Teens from Gilmer County High School attended the celebration by the Embassy of the Netherlands last month in Washington. The teen girl in the dark red shirt is Kendra Fox, who was the first person to Ring a Bell For Rosies, which is now an international event.
Kendra was 7 then. She’s now 14. A quiet and sincere teen who loves the Rosies is perfect for helping to lead our movement where people don’t blame but do something to respect what Rosies did – pull together to do quality work for freedom, and do it in a cooperative spirit.
Thanks! Plain and Simple to Kendra, her sister Elliott, Noah Hamrick, Tommy Spada, his mom, Connie Spada, and the Embassy of the Netherlands. They’re showing that people will pull together to do something to pass our freedom onto others, young and old.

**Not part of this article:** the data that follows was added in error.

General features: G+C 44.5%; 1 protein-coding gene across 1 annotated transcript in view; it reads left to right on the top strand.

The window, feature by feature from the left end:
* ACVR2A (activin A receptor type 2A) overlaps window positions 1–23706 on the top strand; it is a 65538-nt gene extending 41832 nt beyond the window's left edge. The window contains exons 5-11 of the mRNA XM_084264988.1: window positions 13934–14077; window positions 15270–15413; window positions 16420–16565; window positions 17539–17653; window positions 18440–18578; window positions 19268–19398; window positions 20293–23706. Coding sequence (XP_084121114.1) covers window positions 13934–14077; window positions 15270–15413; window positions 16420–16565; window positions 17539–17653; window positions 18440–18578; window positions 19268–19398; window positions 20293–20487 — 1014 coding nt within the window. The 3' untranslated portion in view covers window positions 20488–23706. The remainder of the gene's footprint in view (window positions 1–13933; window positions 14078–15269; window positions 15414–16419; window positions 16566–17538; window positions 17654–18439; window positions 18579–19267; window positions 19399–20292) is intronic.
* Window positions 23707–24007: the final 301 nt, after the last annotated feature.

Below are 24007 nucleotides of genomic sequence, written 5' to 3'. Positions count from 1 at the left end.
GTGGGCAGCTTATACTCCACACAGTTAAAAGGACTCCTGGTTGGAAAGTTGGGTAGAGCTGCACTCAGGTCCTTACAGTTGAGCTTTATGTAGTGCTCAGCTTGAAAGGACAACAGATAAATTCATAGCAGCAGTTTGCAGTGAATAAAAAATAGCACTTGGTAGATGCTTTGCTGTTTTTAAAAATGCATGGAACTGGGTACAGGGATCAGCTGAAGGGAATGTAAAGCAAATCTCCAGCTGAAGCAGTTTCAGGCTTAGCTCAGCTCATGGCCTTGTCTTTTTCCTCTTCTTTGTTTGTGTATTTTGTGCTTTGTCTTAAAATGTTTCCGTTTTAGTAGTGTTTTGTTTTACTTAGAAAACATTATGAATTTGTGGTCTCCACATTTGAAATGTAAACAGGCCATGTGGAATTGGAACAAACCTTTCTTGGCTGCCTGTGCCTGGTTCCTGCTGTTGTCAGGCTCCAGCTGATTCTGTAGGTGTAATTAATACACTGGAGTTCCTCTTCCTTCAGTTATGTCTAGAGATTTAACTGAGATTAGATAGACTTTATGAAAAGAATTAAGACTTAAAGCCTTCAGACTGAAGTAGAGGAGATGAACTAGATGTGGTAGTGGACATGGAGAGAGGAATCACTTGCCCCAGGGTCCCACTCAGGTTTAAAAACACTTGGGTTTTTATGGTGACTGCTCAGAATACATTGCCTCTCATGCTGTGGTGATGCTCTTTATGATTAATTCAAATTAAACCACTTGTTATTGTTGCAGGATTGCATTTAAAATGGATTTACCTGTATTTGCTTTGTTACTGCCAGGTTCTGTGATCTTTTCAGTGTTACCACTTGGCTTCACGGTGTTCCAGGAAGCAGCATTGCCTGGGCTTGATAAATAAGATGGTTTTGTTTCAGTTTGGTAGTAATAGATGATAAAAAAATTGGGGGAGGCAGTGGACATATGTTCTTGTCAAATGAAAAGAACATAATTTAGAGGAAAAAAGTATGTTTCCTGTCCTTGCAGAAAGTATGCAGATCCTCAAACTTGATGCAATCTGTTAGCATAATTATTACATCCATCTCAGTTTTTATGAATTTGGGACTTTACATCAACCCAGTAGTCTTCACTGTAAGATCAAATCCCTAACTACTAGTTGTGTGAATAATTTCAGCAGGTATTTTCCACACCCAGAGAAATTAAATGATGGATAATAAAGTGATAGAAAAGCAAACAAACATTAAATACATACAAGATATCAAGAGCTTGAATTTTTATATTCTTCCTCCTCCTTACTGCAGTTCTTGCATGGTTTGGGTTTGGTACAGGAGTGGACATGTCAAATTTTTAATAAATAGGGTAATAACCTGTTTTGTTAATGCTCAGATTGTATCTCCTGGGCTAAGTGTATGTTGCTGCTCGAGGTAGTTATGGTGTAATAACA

Soon after, on February 2, Anne attended the Chapel of the Four Chaplains annual event in Philadelphia, where she sat at a table with six people from Holland and others with a bell nearby that was rung at the National Naval History Museum by Ambassador Haspels in Washington.
The wonderful phrase that the Dutch use to ask us to keep freedom flowing into the future is:
Greef Vrjheid Door. Their torch pen is one of my favorites – the flame will die out if we don’t use our freedom to keep it bright.
Please note: These articles are currently drafts. Thanks, Plain and Simple is currently looking for editors to work on these articles.